Greene, Pernell Roberts and Dan Blocker all wore toupées for at least a portion of the show's shoot, while Victor Sen Yung wore hair extensions. The only Cartwright without a wig was Michael Landon, but he dyed his hair.
Bonanza's iconic opening title sequence ends with an image of a map of Nevada catching fire and burning up. The show's key locations were there — Ponderosa Ranch, the lake, Virginia City and so forth — but the map originally lacked compass directions.
To amend this, David Dortort added north, south, east, and west to the upper left corner of the map. Some viewers still complained because the points seemed lopsided, but they're actually pointing to magnetic north, instead of the more common true north.
Pernell Roberts Takes a Stand
As demonstrated by the recent launch of Disney+ and the content warnings it attached to many movies and programs from the mid-20th century, television of yesteryear often wasn’t concerned with accurately portraying people who weren’t white Americans.
It's easy to say that it was simply a different time, but actor Pernell Roberts took issue with racist depictions of minorities on Bonanza even in the mid-60s. His efforts to persuade the showrunners to handle such characters in a more realistic and dignified manner was commendable, but ultimately the writers prevailed.
A Nonsensical Sponsor
Even shows that take place in the mid-1860s need to have ad sponsors. That's just how television works. Sponsors help fund the show, and the show helps drive up their sales. Bonanza was no exception
For whatever reason, Chevrolet decided to sponsor Bonanza. Now, Chevrolet wasn't exactly around in the late 1800s, but that didn't stop them from sticking with the show for most of its record-breaking 430-episode run. Stars of the show also appeared in Chevy commercials.
60s Series Should Stick Together
While the current TV era is undeniably booming, the 1960s were just as significant for the medium of television. New genres were constantly being pioneered, and in an effort to connect old audiences to new shows, crossovers were common.
Many stars of the seminal sci-fi program Star Trek: The Original Series guest-starred on Bonanza. Leonard Nimoy, William Shatner, Nichelle Nichols, Grace Lee Whitney, George Takei, Majel Barrett, DeForest Kelley, James Doohan and Walter Koenig all made guest appearances.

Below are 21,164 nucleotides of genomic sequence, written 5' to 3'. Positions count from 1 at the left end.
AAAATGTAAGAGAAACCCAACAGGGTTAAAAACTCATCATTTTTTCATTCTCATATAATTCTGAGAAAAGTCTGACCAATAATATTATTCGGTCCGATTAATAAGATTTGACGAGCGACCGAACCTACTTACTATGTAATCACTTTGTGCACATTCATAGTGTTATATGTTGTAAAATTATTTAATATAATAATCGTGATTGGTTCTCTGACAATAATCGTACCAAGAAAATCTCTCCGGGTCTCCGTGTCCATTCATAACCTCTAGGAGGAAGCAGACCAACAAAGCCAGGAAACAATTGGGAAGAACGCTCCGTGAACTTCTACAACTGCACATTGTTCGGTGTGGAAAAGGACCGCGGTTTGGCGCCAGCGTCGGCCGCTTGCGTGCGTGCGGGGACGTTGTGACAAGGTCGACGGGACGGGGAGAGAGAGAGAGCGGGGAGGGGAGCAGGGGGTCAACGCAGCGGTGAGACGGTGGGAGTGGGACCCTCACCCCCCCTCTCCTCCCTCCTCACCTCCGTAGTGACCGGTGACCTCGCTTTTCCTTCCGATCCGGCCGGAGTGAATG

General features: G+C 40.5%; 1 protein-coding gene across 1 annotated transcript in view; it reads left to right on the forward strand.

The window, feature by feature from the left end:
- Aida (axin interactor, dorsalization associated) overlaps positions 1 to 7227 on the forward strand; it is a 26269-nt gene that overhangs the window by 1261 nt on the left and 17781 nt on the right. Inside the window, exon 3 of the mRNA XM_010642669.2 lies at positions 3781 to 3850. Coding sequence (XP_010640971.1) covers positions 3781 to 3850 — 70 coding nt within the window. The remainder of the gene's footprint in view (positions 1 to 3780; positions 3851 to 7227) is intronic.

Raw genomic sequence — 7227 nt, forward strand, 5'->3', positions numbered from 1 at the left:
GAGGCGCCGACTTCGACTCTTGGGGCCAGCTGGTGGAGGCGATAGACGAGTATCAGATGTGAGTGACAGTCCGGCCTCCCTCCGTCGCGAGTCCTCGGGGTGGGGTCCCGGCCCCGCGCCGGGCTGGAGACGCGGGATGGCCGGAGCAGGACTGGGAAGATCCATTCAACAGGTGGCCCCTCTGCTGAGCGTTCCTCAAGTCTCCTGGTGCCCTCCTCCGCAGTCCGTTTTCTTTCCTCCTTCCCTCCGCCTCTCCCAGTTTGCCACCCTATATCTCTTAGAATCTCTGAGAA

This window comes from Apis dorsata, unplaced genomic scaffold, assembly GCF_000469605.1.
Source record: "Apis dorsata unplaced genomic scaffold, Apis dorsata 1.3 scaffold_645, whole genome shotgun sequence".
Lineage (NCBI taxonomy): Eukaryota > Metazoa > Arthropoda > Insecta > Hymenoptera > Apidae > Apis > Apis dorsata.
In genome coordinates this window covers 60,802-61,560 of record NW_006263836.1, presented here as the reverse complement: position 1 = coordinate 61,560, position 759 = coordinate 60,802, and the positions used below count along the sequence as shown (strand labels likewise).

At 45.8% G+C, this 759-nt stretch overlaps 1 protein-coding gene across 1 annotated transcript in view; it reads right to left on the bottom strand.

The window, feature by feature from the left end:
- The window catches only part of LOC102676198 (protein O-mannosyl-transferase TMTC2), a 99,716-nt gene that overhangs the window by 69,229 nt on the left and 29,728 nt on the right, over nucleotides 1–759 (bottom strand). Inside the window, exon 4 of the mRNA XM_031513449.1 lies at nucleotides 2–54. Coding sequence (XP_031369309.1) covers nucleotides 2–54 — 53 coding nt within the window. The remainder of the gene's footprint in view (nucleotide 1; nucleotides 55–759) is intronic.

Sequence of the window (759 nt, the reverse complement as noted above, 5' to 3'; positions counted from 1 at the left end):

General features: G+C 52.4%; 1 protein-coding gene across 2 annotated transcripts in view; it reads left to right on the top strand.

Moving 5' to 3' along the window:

Groundbreaking Production Techniques
Bonanza came into being at an opportune time for television: right when shows were transitioning from black and white to color. While Bonanza wasn't the very first show to be filmed entirely in color, it ended up being the first television program to air completely colorized episodes from start to finish.
In fact, the show’s colorization actually saved it from early cancellation. When its initial ratings weren’t so hot, television executives considered scrapping it, but because it was one of only a few shows filmed in color at the time, they kept it on, and the rest is history.
Looking for Little Joe
Before Michael Landon was finalized as Little Joe Cartwright, producer David Dortort was in search of a different actor to play the part. He had seen Landon audition, but something didn't feel right to him. He decided to see some other actors before making a final decision.
Dortort was impressed by Robert Blake and Rovert Fuller and was leaning toward one the two of them, but his wife picked up Landon's picture and encouraged him to choose the young actor despite his initial reservations.
The Show's Unique Writing Style
Anthony Lawrence was in a unique position when he was brought on as a writer for Bonanza: He had no idea how to write authentic western scripts. Luckily, producer David Dortort had an unorthodox solution.
Dortort told Lawrence that instead of trying to emulate the western genre, he should focus on relationships between characters instead. The strong bonds between characters like the Cartwright sons and their father became what the show was known for instead of stereotypical western plots and themes.